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Findings by chemist John Caradonna may lead to targeted therapeutics for PKU

Boston University : 19 June, 2003  (Technical Article)
For the first time, a chemical link has been identified as a potential cause of a disease that affects one in every 16,000 infants born in the United States. Researchers have found that a misaligned molecular component can significantly reduce the activity of an enzyme associated with the disease phenylketonuria or PKU. This finding opens the possibility to
John Caradonna, associate professor of chemistry at Boston University, together with Edward Solomon and other researchers at Stanford University, has shown that the incorrect binding of a chemical helper, known as a pterin, is responsible for perturbing the enzyme’s action. This chemical cofactor works with the enzyme to maintain correct levels of the amino acid phenylalanine in the body. The enzyme involved in this conversion process is called phenylalanine hydroxylase or PAH.

PKU is an inherited disease. It occurs when a gene that carries instructions for PAH is changed, producing a mutated enzyme that works partially or not at all. Without a well-working enzyme, phenylalanine concentrations rise to levels that harm the brain, leading to developmental delays in infants and, by six months, signs of mental retardation.

Since the 1960s, when a blood test for PKU was developed and adopted for use in most states, infants with the disease have been diagnosed and treated from birth. Treatment consists of a strictly managed, life-long diet that eliminates meat, milk, nuts, and other foods that contain phenylalanine.

Caradonna, a bioinorganic chemist, deciphers the molecular mechanisms of enzymes like PAH, a class of molecules having an iron atom that serves as the active site for reactions in which molecular oxygen (O2) is split. For their study, Caradonna and his collaborators compared the structural and activity characteristics of normal PAH with that of two mutant forms of the enzyme.

As with many of the mutant enzymes associated with PKU, the enzymes used by the researchers convert phenylalanine to tyrosine but at a lower-than-normal rate (less than 20 percent). The researchers set out to find the molecular basis of this inefficiency. They did so by investigating the characteristics of substrate, enzyme, and cofactor at the starting point for the reaction: the enzyme’s active site.

Enzymes act on substrate compounds to facilitate their metabolism in the body. Their activity often involves cofactors. These cofactors usually begin their work by binding with the enzyme in a region known as the active site. This pocket-like area also hosts the substrate molecule, making it a type of pit stop in which chemical changes involving cofactor, substrate, and enzyme can take place quickly, efficiently, and in tightly structured synchrony.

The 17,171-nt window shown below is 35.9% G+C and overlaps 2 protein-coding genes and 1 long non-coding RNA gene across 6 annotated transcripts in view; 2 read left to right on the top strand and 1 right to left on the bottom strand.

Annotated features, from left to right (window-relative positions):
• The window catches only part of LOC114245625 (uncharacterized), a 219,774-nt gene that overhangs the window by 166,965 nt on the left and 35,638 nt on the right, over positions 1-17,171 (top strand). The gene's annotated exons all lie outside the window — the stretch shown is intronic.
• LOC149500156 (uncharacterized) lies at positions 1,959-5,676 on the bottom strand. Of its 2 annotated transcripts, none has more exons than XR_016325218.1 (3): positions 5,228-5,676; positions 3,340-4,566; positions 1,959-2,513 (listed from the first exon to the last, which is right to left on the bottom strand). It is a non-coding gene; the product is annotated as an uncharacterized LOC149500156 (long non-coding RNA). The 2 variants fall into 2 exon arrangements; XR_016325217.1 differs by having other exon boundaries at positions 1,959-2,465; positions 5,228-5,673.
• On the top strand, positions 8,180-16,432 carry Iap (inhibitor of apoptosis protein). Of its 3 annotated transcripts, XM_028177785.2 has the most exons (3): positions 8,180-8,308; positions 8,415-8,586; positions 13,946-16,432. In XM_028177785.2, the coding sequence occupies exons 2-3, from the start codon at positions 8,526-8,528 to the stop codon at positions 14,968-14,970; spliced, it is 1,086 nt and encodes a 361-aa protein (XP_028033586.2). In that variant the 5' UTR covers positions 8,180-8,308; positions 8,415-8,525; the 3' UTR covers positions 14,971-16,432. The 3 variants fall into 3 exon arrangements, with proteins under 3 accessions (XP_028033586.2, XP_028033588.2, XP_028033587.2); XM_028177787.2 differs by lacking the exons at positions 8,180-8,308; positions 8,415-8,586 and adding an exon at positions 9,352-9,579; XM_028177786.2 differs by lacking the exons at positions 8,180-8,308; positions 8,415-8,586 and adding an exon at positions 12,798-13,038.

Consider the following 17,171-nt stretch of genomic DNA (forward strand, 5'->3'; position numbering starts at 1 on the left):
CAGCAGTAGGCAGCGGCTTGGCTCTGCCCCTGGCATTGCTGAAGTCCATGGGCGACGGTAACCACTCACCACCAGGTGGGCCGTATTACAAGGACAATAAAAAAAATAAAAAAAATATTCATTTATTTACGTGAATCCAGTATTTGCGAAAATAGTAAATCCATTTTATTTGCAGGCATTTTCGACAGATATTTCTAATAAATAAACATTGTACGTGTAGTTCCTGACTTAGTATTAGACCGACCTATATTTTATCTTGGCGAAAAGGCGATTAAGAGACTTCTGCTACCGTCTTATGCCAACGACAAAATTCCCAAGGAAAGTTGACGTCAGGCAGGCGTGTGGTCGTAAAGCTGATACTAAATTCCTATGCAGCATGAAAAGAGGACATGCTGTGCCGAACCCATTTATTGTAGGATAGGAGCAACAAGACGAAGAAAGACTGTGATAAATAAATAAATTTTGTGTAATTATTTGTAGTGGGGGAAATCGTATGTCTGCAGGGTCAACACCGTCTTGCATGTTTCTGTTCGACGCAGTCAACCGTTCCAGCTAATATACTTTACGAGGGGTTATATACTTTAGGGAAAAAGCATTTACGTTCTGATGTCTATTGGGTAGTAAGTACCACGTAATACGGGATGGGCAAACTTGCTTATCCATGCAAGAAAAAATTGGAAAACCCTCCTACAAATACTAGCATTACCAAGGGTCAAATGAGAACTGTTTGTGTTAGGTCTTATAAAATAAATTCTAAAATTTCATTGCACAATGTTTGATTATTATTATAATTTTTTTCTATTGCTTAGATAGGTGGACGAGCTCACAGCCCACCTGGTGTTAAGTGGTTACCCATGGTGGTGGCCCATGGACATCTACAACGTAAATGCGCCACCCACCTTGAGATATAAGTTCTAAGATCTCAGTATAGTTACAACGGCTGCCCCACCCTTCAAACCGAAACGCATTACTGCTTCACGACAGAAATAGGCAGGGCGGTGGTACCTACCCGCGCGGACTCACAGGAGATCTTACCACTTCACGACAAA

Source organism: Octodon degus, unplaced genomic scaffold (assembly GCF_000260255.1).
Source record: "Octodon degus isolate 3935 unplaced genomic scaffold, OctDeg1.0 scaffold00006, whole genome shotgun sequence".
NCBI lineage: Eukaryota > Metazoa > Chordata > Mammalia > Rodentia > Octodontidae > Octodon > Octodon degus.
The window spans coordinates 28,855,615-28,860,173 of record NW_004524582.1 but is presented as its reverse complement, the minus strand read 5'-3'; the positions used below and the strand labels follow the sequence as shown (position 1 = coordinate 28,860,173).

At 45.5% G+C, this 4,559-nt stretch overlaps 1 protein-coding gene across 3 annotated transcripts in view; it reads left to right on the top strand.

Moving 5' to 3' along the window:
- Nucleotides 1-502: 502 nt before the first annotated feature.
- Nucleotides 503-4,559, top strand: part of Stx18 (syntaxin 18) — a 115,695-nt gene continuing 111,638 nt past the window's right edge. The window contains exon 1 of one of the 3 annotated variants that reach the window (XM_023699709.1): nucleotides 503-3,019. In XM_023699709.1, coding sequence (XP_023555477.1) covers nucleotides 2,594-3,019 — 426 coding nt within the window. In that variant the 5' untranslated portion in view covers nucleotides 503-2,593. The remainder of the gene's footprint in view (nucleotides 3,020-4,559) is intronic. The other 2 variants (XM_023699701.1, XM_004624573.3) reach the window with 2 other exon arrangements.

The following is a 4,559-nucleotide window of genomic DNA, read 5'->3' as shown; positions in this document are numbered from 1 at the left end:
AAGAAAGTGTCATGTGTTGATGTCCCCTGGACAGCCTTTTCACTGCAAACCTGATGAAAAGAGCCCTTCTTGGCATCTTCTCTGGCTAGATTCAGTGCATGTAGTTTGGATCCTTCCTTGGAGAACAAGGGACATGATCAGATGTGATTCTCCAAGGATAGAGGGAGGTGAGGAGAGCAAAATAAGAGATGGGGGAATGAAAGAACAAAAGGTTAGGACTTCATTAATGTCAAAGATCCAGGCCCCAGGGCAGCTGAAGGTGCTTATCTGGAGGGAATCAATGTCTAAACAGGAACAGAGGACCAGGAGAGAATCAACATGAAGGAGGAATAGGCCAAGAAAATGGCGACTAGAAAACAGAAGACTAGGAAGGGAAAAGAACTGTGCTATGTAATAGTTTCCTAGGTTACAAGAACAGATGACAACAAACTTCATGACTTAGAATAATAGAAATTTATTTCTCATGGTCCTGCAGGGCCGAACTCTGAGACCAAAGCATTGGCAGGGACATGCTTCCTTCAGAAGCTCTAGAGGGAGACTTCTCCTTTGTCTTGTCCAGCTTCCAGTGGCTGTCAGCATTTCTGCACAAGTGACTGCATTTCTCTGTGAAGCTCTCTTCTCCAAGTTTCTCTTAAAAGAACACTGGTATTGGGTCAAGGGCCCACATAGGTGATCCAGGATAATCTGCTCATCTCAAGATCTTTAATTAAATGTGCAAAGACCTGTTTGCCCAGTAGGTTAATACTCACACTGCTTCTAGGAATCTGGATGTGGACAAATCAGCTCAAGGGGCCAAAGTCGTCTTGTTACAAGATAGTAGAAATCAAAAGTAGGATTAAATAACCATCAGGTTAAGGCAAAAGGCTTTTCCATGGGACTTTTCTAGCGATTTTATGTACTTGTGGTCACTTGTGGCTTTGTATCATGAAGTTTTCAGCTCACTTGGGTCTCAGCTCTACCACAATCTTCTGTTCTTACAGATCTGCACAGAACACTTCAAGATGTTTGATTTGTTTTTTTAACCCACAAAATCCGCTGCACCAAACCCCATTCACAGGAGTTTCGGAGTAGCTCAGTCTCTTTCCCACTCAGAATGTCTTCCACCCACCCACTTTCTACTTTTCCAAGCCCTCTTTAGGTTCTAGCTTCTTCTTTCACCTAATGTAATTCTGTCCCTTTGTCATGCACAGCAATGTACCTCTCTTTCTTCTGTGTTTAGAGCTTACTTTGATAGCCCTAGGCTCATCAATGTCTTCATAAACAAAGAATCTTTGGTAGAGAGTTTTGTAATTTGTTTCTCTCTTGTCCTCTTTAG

Detailed spectroscopic studies examining the influence of both substrate and cofactor binding in the active site of normal PAH have shown that their combined presence changes the geometry of the active site iron from a distorted octahedron to a square pyramidal structure through the loss of a water molecule bound to the iron center. Research indicates the pterin cofactor then reacts with molecular oxygen to form a peroxy–pterin compound. This compound, guided by the conformation of the enzyme’s active site, aligns to form a “bridge” compound with the enzyme’s iron atom through the site previously occupied by the water molecule. The iron–OO–pterin intermediate then undergoes heterolytic cleavage of the O–O bond to generate an iron-oxo species, which transfers a resulting oxygen atom to the phenyalanine substrate to produce tyrosine. The cleaving also produces a modified pterin compound that disassociates from the active site and is reduced, ready to react again with oxygen to produce a new peroxy–pterin compound and restart the conversion process.

When the researchers performed similar studies of the active sites of the PKU-inducing mutants, they found some important differences in the pathway mechanism. Although the mutants form peroxy–pterin compounds at a like or faster rate than normal PAH and have similar active sites, the peroxy–pterin species often fail to react with the enzyme’s iron atom. In addition, this thwarted reaction produces a molecule of hydrogen peroxide, which can readily decompose to generate free radical compounds that can either inactivate PAH by irreversibly modifying its active site or, if allowed to escape from the active site, disrupt chemical reactions in the body.

Because the active-site iron environment and the positioning of phenylalanine in the active site appear to be unaltered in the mutants, the researchers concluded the differences were the result of improper positioning of the pterin within the active sites of the mutants. By isolating this molecular misalignment, the researchers open the possibility of producing pterin derivatives that could correct this alignment, thereby improving the rate and efficiency of phenylalanine conversion. Their research appears in the May 14 issue of the Journal of the American Chemical Society and can be accessed online at http://pubs.acs.org/cgi-bin/article.cgi/jacsat/2003/125/i19/html/ja029106f.html
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